93IN - Anti-cancer T cells can target the two pillars of malignancy, i.e. cancer cell-internal and -external disease mechanisms

Date 28 September 2014
Event ESMO 2014
Session Evasion, activation and manipulation of the cancer immuno response
Topics Immunotherapy
Presenter Daniel Speiser
Citation Annals of Oncology (2014) 25 (suppl_4): iv35-iv35. 10.1093/annonc/mdu311
Authors D.E. Speiser
  • Department Of Oncology, University of Lausanne/Ludwig Cancer Research Institute, 0000 - Lausanne/CH




During the last few years, immunotherapy has brought significant progress in clinical oncology. Major breakthroughs were made in melanoma patients, but also in patients with very frequent diseases such as lung and kidney cancer. This has sparked broad enthusiasm for the further development of immunotherapy, which is now becoming a major treatment option. Unfortunately, however, still many patients experience progressive disease. Potential reasons for cancer “resistance” and “evasion” are based on the two pillars of malignancy, i.e. cancer cell-internal (i) and -external (e) disease mechanisms. First, cancer cells may directly resist to (therapeutic) molecules and cells with anti-cancer potential (i). And second, cancer cells can exploit the human body systems to support persistence and progression of primary tumors and metastases, and entertain “wounds that never heal” (e).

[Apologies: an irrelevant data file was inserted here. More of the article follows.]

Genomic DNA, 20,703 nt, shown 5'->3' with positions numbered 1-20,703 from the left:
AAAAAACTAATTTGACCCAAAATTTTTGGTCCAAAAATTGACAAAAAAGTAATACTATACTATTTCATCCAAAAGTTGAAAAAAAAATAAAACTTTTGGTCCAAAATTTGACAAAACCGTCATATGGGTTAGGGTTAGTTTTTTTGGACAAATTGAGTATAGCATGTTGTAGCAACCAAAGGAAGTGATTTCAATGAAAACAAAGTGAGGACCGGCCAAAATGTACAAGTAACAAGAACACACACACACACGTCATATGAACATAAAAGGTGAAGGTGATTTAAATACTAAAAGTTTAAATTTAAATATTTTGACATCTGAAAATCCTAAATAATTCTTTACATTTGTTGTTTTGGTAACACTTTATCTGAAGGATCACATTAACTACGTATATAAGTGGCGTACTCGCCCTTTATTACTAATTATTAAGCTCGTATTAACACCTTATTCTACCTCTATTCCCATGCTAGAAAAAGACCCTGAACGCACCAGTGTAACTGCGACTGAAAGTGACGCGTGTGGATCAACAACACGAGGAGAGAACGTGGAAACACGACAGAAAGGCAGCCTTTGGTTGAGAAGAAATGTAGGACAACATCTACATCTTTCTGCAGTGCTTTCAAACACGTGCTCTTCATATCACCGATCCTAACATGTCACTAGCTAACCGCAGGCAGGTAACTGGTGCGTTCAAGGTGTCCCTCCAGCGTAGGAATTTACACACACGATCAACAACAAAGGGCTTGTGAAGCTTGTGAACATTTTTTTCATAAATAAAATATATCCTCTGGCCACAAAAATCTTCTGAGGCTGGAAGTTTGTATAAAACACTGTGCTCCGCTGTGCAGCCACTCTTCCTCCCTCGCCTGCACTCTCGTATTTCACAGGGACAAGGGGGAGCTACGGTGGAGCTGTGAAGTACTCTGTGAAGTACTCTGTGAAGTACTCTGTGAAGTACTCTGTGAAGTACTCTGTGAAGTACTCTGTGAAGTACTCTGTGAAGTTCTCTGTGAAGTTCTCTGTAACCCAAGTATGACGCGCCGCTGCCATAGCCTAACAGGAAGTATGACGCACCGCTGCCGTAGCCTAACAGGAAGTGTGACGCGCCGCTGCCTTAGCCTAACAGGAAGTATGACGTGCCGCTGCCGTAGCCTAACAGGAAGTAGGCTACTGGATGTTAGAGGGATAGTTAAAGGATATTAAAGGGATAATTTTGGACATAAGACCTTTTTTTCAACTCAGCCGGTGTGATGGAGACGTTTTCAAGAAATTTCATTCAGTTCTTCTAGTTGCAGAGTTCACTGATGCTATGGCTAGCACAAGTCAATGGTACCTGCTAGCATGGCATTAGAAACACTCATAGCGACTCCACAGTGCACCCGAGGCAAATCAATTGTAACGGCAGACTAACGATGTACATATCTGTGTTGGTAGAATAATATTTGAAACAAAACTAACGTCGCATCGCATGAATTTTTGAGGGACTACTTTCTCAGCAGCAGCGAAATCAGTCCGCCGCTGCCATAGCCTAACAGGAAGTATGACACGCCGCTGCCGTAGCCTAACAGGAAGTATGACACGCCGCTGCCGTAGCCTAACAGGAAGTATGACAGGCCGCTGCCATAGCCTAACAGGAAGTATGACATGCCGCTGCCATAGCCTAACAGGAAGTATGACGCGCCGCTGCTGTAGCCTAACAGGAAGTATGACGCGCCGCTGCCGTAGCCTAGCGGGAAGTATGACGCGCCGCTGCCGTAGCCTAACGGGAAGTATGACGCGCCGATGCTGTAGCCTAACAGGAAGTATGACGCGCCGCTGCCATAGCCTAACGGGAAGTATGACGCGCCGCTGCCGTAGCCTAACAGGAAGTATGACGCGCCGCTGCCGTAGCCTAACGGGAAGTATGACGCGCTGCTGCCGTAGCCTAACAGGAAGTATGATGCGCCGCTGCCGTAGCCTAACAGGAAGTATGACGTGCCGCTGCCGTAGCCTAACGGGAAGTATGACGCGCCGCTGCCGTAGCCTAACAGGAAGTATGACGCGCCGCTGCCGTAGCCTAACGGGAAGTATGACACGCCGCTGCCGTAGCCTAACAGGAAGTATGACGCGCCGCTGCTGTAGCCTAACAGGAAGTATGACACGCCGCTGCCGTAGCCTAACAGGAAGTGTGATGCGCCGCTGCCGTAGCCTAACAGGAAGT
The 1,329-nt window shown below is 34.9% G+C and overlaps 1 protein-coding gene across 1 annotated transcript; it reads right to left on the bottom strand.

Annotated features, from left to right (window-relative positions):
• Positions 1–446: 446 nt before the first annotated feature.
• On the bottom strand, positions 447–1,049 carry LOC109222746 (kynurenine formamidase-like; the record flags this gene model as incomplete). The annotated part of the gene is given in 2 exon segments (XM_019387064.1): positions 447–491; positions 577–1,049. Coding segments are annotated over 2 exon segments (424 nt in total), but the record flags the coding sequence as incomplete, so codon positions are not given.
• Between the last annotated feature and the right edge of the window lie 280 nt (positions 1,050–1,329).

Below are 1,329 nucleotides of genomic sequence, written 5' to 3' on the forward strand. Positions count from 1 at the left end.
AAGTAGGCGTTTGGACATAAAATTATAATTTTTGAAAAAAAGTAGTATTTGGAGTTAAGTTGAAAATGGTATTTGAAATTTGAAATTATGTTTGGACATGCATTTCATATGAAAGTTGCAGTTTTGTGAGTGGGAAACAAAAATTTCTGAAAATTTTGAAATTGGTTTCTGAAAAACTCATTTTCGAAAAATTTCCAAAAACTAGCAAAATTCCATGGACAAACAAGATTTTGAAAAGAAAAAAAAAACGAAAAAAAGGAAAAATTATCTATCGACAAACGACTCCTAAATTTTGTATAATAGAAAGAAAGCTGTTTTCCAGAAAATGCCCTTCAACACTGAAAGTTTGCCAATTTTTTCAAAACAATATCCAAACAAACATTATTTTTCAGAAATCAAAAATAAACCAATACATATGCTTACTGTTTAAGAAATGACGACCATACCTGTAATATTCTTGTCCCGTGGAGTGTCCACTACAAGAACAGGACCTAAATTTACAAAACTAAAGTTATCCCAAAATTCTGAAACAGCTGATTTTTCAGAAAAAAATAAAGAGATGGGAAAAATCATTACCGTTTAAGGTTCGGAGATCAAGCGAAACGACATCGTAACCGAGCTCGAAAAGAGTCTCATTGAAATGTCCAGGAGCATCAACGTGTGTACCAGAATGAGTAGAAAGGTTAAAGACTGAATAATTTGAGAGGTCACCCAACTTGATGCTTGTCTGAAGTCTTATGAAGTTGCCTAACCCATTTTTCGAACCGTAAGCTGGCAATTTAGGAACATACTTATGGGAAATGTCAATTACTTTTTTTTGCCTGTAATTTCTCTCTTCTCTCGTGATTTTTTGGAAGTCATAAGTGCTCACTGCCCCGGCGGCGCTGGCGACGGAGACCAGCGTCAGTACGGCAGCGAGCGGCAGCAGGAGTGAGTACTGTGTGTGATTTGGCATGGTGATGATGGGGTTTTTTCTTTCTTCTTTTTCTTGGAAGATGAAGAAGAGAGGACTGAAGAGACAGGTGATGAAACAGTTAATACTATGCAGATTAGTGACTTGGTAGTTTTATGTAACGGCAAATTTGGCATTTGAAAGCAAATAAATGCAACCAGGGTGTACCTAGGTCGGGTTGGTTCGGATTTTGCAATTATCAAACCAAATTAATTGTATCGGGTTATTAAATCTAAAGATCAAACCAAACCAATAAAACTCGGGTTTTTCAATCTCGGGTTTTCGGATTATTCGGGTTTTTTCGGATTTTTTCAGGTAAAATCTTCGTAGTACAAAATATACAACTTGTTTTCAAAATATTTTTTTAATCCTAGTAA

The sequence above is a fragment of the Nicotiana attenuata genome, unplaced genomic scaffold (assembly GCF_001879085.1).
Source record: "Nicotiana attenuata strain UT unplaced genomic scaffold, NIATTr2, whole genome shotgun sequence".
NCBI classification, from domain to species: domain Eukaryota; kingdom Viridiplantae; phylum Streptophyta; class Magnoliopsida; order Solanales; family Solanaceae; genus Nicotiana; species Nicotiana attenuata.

The recent immunotherapy success in clinical oncology builds on the profound experience acquired since many years in hemato-oncology: After allogeneic hematopoietic stem cell transplantation, the graft-versus-leukemia (GvL) effect can assure long-term remission of patients with hematological malignancies. T cells play a central role in GvL. Similarly, T cells are central players in immunity to solid tumors. They can act against both malignancy pillars. First, they can directly destroy cancer cells, and second, they can revert a tumor-friendly (micro-) environment into a tumor-hostile one, by changing the patient's biology towards “healing wounds”. Therapeutic success depends on broad and long-term targeting. T cells are superior in achieving this goal than pharmaceutical drugs alone. Simultaneous therapeutic pressure against both malignancy pillars provides a solid basis to minimize “escape” and for further development of novel therapies against cancer.


The author has declared no conflicts of interest.